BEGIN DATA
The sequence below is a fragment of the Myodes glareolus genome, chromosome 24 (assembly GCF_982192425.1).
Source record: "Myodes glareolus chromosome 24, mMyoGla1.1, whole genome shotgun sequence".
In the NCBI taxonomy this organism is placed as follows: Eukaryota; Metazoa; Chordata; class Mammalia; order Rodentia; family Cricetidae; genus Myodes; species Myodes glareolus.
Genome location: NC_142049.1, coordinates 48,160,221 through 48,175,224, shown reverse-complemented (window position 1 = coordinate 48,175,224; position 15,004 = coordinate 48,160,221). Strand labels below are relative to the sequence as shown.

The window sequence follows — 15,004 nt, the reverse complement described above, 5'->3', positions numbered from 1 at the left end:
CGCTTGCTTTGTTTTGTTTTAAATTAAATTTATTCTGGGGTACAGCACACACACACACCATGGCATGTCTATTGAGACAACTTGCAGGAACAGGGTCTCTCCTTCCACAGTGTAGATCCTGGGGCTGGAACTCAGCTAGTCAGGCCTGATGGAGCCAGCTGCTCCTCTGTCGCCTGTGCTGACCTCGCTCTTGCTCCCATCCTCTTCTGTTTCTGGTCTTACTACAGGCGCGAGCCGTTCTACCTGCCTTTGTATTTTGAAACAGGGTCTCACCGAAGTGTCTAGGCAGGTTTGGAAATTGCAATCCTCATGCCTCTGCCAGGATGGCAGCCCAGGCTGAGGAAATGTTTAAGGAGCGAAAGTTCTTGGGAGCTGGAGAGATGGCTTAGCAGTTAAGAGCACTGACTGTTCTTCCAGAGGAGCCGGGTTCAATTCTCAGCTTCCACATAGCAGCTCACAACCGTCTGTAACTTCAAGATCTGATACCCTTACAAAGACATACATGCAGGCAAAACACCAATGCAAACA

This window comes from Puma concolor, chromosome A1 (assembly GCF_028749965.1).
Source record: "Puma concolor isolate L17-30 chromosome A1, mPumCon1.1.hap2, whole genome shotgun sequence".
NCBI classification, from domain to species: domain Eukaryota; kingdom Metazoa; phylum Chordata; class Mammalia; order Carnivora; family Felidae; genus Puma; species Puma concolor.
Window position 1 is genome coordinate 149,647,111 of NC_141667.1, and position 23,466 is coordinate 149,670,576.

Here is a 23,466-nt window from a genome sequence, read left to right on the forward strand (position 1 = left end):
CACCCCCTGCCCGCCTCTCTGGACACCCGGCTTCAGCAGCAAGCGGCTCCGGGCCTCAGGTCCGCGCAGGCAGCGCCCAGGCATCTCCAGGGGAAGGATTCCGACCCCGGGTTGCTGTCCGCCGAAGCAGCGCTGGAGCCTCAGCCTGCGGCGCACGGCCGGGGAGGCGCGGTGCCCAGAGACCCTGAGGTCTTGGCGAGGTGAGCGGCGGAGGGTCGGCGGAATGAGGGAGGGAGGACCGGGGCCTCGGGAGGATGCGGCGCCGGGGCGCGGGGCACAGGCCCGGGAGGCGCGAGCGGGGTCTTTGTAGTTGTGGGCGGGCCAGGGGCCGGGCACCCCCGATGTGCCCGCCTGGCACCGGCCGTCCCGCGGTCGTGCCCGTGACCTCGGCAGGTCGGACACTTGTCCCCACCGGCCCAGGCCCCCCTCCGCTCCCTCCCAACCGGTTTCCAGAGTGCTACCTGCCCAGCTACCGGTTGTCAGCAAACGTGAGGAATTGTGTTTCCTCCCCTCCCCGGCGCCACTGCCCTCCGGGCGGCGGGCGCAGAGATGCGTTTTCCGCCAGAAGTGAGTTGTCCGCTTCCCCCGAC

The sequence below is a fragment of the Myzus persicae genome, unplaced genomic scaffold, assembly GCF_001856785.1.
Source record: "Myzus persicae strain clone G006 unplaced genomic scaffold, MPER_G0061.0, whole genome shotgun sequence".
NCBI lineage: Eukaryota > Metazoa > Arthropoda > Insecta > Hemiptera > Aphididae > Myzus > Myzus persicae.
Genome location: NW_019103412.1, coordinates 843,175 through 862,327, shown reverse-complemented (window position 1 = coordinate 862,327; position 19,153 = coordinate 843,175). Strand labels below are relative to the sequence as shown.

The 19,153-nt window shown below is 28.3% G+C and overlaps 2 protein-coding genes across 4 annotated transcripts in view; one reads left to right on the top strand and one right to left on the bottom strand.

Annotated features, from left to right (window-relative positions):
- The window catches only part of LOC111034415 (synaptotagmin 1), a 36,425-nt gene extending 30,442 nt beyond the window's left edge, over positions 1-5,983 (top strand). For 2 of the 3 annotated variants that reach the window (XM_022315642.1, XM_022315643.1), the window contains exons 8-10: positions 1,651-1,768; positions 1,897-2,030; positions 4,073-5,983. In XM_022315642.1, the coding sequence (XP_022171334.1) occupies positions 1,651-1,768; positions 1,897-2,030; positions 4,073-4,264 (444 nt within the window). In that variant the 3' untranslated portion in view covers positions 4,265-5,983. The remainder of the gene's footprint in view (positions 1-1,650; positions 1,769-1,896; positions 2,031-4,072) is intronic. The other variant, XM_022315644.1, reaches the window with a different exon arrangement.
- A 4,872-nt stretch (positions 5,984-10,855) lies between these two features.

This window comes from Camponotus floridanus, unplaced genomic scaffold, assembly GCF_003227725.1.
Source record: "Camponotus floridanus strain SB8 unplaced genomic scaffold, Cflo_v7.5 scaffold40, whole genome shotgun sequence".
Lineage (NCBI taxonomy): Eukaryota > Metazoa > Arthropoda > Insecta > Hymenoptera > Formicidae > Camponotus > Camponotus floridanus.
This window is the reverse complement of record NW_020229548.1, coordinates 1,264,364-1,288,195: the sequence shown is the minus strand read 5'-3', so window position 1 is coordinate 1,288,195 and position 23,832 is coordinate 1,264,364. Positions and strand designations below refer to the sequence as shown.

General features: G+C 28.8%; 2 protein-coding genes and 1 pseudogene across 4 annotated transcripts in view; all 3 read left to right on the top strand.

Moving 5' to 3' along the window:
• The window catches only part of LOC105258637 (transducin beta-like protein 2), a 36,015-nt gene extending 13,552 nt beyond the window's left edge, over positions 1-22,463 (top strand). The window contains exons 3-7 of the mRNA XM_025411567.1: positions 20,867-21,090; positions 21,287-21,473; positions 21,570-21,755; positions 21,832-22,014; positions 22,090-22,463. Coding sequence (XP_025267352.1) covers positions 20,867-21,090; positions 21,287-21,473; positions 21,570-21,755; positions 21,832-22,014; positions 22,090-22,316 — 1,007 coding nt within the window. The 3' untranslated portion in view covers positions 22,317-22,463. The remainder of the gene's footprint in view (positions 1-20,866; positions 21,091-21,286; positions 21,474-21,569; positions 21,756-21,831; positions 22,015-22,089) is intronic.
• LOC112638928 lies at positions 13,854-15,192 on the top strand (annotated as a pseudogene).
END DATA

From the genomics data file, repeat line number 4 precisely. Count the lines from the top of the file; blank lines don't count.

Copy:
Genome location: NC_142049.1, coordinates 48,160,221 through 48,175,224, shown reverse-complemented (window position 1 = coordinate 48,175,224; position 15,004 = coordinate 48,160,221). Strand labels below are relative to the sequence as shown.